Results 1 to 3 of 3

Math Help - optimization finding the minimum distance

  1. #1
    Newbie
    Joined
    May 2009
    Posts
    12

    optimization finding the minimum distance

    i'm having trouble solving this problem?

    Find the point on the graph of the function that is closest to the given point

    function: f(x)=x^2
    point: (2, 1/2)

    i know that you need to write the distance formula for this, but am unsure where to plug in the secondary equation
    Follow Math Help Forum on Facebook and Google+

  2. #2
    MHF Contributor
    Prove It's Avatar
    Joined
    Aug 2008
    Posts
    11,504
    Thanks
    1400
    Quote Originally Posted by wolfxpax View Post
    i'm having trouble solving this problem?

    Find the point on the graph of the function that is closest to the given point

    function: f(x)=x^2
    point: (2, 1/2)

    i know that you need to write the distance formula for this, but am unsure where to plug in the secondary equation
    If your function is y = x^2, then every point will be (x, y) = (x, x^2).

    The distance from \left(2, \frac{1}{2}\right) is given by

    D = \sqrt{\left(2 - x\right)^2 + \left(\frac{1}{2} - x^2\right)^2}

     = \sqrt{4 - 4x + x^2 + \frac{1}{4} - x^2 + x^4}

     = \sqrt{x^4 - 4x + \frac{17}{4}}

     = \left(x^4 - 4x + \frac{17}{4}\right)^{\frac{1}{2}}.


    To find the minimum distance, we have to differentiate.

    Let u = x^4 - 4x + \frac{17}{4} so that D = u^{\frac{1}{2}}.

    \frac{du}{dx} = 4x^3 - 4

    \frac{dD}{du} = \frac{1}{2}u^{-\frac{1}{2}}

     = \frac{1}{2}\left(x^4 - 4x + \frac{17}{4}\right)^{-\frac{1}{2}}.


    So \frac{dD}{dx} = \frac{2x^3 - 2}{\sqrt{x^4 - 4x + \frac{17}{4}}}.

    To find the minimum, this has to be equal to 0.


     0 = \frac{2x^3 - 2}{\sqrt{x^4 - 4x + \frac{17}{4}}}

     0 = 2x^3 - 2

    2 = 2x^3

    x^3 = 1

    x = 1.


    Assuming this is a minimum and not a maximum or stationary inflexion point, then the point on the graph y = x^2 which is minimum distance from \left(2, \frac{1}{2}\right) is

    (x, y) = (1, 1).
    Last edited by mr fantastic; January 4th 2010 at 09:58 PM. Reason: Fixed a bit of latex
    Follow Math Help Forum on Facebook and Google+

  3. #3
    MHF Contributor

    Joined
    Apr 2005
    Posts
    15,569
    Thanks
    1409
    By the way, since distance is always positive, minimizing d= \sqrt{x^2+ y^2} is exactly the same as minimizing d^2= x^2+ y^2 and that avoids the square root.

    One problem with the original poster not showing any work is that we have no idea where in Calculus he is or what techniques he has available.

    I would be inclined to use "Lagrange multipliers" on this: Let D= (x- 2)^2+ (y- 1/2)^2, the square of the distance between (x,y) and (2, 1/2). Let F= y- x^2= 0. Then grad D= \nabla D= 2(x-2)\vec{i}+ 2(y- 1/2)\vec{j}= (2x- 4)\vec{i}+ (2y-1)\vec{j} and grad F= \nabla F= -2x\vec{i}+ \vec{j}.

    "Lagrange multipliers" says that at a minimum (or maximum) point of D, subject to the constraint F= constant, those two gradient vectors must be parallel so each must be a multiple of the other: \nabla D= \lambda \nabla F where \lambda is the multiple, the "Lagrange multiplier". For problems like this, involving distance, it is easy to see why that is true. \nabla D always points in the direction of fastest increase of a function. Here, \nabla D points directly toward the point (2, 1/2) because that is the way to minimize the distance- move directly toward it. But if we are constrained to stay on some curve, we cannot move directly toward the point. What we can do is see if that vectors points "to the left" or "to the right" on the curve and move that way. We know we have gotten as close as possible (minimized distance) when that vector, showing "the way we want to go" is perpendicular to the curve.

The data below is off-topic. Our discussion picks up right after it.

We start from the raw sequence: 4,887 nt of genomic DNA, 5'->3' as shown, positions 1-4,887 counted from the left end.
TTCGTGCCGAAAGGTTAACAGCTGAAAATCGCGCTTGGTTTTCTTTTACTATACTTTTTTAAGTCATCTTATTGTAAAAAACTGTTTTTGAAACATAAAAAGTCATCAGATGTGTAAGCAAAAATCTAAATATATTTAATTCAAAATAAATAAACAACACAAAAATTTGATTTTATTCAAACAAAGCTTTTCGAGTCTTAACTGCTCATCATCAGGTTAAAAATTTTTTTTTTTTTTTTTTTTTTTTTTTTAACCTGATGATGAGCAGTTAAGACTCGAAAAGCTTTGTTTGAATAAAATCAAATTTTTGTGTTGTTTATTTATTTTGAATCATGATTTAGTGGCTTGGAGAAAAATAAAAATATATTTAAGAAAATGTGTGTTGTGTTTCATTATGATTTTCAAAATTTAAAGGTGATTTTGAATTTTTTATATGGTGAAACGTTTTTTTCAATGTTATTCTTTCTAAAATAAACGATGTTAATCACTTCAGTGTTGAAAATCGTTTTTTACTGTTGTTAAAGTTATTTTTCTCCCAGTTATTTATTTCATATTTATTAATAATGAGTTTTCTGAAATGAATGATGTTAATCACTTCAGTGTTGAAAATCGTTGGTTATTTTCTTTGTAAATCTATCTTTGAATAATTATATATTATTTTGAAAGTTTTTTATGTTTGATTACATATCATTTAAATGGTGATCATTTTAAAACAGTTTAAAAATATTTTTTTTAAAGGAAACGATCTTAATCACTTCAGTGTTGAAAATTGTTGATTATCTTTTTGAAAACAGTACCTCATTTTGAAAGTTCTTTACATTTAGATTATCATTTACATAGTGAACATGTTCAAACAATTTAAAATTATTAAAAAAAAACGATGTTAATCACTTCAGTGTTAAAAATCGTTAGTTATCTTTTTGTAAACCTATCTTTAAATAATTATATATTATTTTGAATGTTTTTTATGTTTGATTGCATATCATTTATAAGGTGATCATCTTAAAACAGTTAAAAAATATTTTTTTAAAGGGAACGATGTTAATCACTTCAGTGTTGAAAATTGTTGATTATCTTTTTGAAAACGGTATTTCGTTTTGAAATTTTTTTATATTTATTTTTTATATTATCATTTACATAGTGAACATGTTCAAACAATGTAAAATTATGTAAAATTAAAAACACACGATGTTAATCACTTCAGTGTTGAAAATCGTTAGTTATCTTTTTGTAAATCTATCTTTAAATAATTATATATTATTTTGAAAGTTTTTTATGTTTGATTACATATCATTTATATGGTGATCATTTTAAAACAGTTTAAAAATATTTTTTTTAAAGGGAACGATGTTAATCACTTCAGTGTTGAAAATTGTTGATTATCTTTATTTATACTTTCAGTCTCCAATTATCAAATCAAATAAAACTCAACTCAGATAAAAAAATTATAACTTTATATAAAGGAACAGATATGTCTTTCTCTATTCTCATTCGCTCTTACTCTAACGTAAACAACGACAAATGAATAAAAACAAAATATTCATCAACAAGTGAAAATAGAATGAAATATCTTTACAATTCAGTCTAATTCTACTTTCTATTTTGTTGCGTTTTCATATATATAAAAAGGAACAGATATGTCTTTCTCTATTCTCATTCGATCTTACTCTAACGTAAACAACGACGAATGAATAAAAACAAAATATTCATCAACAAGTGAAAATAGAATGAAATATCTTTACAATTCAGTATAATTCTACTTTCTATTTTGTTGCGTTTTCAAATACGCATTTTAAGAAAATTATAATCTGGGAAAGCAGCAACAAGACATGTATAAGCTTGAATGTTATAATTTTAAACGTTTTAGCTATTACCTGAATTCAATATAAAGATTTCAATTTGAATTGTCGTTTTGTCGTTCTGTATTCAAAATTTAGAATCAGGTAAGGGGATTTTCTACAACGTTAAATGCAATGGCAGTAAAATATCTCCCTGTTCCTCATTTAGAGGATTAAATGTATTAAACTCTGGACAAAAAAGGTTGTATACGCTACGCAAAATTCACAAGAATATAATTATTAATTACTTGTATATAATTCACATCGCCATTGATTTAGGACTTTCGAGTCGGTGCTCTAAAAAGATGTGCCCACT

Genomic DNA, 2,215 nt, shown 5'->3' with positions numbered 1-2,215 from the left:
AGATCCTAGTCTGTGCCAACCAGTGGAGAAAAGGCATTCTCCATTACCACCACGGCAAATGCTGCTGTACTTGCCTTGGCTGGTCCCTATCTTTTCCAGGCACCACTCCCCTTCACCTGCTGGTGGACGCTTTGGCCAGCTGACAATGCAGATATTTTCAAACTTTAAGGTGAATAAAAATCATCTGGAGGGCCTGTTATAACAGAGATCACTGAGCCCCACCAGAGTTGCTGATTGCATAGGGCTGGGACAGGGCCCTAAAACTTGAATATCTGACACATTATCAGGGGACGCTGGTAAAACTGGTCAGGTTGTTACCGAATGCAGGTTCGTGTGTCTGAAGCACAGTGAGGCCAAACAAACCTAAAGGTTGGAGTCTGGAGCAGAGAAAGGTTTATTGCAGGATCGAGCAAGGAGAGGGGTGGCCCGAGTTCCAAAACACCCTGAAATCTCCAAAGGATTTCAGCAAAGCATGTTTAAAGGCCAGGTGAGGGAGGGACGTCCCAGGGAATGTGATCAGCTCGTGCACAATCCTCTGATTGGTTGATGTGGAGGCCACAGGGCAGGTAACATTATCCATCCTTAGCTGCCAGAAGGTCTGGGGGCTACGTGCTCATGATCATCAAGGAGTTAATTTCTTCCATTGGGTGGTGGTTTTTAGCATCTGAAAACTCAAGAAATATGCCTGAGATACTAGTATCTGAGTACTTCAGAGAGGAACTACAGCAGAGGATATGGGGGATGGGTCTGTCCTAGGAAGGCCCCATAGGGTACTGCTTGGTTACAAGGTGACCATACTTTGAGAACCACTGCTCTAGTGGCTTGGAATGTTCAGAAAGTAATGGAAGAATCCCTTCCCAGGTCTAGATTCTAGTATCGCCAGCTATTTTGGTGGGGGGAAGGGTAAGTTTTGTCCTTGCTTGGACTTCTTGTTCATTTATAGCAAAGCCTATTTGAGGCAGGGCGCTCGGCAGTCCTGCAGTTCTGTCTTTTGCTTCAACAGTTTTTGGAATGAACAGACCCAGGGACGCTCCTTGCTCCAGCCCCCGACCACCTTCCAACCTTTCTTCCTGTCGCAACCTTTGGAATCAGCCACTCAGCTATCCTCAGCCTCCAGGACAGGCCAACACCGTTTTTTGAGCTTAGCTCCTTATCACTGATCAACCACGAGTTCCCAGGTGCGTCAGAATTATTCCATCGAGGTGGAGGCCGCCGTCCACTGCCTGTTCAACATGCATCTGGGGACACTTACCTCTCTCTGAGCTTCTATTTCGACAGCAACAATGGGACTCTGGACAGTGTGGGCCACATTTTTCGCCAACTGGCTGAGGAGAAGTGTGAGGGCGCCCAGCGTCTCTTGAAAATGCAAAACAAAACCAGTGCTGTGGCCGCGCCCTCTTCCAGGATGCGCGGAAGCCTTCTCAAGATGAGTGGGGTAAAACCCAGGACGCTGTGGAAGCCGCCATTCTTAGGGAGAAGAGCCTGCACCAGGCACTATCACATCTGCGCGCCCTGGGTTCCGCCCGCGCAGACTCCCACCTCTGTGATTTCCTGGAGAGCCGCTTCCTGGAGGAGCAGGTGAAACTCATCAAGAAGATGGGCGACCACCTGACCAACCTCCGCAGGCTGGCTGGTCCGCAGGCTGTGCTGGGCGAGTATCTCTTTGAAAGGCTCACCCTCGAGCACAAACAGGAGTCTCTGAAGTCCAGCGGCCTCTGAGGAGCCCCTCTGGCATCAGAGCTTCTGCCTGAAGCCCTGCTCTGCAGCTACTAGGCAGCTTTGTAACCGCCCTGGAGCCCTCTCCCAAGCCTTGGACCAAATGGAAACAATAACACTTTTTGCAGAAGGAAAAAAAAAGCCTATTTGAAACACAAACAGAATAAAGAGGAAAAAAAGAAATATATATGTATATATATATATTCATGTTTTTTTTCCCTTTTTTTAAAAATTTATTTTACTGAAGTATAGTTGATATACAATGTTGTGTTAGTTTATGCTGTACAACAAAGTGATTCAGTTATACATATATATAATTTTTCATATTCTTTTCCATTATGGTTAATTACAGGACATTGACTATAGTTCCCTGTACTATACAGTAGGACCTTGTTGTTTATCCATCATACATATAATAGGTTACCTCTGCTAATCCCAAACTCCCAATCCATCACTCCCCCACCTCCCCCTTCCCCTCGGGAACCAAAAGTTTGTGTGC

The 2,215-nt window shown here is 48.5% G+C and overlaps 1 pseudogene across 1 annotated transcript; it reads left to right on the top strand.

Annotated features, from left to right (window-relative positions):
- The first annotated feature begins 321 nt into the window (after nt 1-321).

For a curve given by F(x,y)= constant, \nabla F is itself perpendicular to the curve at every point so the condition " \nabla D is perpendicular to the curve" becomes " \nabla D is parallel to \nabla F" and so means one is a multiple of the other:

    \nabla D= (2x-4)\vec{i}+ (2y- 1)\vec{j}= \lambda(-2x\vec{i}+ \vec{j}= \lambda \nabla F. Equating x and y components, that gives the two equations 2x-4= -2\lambda x and 2y- 1= \lambda. Those, together with the equation of the curve, y= x^2 gives three equations to solve for x, y, and \lambda. I often find that, since the value of \lambda is not relevant, that it helps to eliminate \lambda first by dividing those two equations:
    \frac{2x-4}{2y-1}= -2x. That, together with y= x^2 give two equations to solve for x and y.
    Follow Math Help Forum on Facebook and Google+

Similar Math Help Forum Discussions

  1. Finding minimum distance between two lines
    Posted in the Advanced Algebra Forum
    Replies: 2
    Last Post: December 9th 2011, 11:03 AM
  2. Replies: 14
    Last Post: May 7th 2011, 08:42 PM
  3. Replies: 3
    Last Post: June 6th 2010, 12:51 AM
  4. Minimum Distance
    Posted in the Calculus Forum
    Replies: 8
    Last Post: October 19th 2009, 12:12 PM
  5. minimum distance
    Posted in the Advanced Algebra Forum
    Replies: 2
    Last Post: April 21st 2009, 04:07 PM

Search Tags


/mathhelpforum @mathhelpforum